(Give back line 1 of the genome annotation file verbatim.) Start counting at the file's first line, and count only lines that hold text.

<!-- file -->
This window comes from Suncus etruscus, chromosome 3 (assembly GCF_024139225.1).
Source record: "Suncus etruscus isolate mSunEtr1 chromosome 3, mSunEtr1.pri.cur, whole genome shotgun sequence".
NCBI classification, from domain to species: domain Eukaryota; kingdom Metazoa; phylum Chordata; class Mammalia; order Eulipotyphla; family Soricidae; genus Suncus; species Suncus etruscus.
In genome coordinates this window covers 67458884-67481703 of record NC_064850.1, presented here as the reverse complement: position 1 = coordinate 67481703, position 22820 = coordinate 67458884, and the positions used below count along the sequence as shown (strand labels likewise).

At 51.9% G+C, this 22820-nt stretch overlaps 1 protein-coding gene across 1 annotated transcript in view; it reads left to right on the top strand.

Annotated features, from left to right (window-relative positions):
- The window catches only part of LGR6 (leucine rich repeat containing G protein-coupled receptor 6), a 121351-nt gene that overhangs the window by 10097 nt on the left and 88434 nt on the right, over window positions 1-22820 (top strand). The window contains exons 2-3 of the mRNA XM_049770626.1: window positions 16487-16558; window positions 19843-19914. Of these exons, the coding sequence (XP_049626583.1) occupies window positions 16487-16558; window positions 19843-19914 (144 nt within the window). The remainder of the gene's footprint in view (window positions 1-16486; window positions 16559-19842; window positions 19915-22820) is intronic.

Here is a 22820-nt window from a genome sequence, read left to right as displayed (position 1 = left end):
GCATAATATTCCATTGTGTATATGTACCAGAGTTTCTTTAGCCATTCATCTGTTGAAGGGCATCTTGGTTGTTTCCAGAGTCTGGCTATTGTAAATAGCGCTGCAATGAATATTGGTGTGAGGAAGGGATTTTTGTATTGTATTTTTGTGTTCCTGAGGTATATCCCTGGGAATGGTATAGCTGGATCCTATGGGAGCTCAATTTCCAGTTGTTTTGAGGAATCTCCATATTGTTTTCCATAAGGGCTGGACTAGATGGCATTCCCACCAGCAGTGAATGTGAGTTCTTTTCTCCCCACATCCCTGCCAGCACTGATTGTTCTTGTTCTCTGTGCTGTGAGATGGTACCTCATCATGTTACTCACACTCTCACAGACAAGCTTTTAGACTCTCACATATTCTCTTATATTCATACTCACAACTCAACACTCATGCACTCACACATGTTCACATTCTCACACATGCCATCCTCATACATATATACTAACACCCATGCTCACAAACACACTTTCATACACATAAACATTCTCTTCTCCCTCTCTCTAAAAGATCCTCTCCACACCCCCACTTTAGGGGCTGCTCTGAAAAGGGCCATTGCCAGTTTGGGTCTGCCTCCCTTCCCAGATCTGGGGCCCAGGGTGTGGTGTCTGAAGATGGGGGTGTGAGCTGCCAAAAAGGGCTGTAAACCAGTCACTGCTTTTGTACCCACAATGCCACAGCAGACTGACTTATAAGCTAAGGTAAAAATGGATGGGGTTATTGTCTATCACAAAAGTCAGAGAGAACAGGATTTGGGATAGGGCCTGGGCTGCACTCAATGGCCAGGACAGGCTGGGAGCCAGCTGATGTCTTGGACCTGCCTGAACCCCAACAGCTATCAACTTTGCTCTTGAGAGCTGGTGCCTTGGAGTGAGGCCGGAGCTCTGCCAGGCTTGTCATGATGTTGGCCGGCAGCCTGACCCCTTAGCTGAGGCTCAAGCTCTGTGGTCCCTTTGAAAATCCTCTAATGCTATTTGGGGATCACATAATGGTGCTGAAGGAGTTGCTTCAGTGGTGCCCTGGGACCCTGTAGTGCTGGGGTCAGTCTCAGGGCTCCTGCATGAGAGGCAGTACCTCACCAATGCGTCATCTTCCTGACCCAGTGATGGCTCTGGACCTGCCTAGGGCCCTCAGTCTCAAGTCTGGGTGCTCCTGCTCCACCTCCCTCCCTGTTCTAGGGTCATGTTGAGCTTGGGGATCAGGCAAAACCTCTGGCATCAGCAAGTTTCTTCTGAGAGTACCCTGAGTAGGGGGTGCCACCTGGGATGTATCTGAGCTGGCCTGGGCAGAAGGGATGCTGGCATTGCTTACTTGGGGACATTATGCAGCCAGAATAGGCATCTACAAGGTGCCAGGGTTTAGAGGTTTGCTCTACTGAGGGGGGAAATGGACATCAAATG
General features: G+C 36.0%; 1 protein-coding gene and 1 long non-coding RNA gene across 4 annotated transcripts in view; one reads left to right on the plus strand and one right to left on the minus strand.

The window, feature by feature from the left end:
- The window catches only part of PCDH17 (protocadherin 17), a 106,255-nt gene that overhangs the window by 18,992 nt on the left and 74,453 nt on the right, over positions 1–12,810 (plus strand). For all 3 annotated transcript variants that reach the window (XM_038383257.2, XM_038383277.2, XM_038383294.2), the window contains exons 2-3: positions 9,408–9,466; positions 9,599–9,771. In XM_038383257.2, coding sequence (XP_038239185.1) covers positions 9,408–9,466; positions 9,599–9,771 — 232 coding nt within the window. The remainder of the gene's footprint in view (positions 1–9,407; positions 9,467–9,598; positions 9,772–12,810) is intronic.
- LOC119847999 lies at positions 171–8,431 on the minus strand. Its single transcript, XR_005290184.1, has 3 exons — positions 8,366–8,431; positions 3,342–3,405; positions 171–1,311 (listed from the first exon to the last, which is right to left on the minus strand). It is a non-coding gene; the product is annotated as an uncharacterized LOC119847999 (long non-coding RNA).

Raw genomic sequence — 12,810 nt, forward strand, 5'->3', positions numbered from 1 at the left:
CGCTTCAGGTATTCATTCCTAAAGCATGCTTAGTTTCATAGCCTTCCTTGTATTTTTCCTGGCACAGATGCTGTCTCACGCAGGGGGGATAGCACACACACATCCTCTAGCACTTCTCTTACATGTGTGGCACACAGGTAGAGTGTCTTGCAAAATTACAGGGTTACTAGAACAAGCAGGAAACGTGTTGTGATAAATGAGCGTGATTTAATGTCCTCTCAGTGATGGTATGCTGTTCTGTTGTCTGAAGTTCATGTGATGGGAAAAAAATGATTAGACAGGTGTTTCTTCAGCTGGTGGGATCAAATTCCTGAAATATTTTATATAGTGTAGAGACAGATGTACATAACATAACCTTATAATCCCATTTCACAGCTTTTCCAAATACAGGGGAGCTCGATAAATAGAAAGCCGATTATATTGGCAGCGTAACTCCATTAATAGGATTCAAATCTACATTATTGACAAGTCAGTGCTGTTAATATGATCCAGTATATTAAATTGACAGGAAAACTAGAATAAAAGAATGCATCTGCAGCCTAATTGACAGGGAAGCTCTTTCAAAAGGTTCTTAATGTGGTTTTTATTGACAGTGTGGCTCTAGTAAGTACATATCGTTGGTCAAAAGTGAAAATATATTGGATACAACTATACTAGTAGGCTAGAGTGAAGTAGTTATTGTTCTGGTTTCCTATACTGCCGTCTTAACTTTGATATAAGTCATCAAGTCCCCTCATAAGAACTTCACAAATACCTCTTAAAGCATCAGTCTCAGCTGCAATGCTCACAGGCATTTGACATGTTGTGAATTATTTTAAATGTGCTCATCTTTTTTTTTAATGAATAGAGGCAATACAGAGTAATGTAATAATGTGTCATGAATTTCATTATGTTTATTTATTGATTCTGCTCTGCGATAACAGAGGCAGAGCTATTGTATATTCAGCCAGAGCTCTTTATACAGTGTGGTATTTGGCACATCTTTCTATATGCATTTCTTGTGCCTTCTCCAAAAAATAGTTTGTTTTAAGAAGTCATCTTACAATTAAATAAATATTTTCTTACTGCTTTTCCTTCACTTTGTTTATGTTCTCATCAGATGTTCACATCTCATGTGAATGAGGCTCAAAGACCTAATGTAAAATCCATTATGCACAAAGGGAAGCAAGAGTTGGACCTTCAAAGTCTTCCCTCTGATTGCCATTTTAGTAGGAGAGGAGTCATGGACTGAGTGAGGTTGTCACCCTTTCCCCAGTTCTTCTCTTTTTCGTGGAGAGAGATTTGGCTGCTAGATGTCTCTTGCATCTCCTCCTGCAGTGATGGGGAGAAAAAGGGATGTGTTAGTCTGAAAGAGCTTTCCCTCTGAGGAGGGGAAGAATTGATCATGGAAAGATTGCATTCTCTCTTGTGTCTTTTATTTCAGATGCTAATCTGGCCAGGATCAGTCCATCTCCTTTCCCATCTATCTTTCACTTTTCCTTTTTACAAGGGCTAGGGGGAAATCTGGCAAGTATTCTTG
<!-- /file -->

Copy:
This window comes from Suncus etruscus, chromosome 3 (assembly GCF_024139225.1).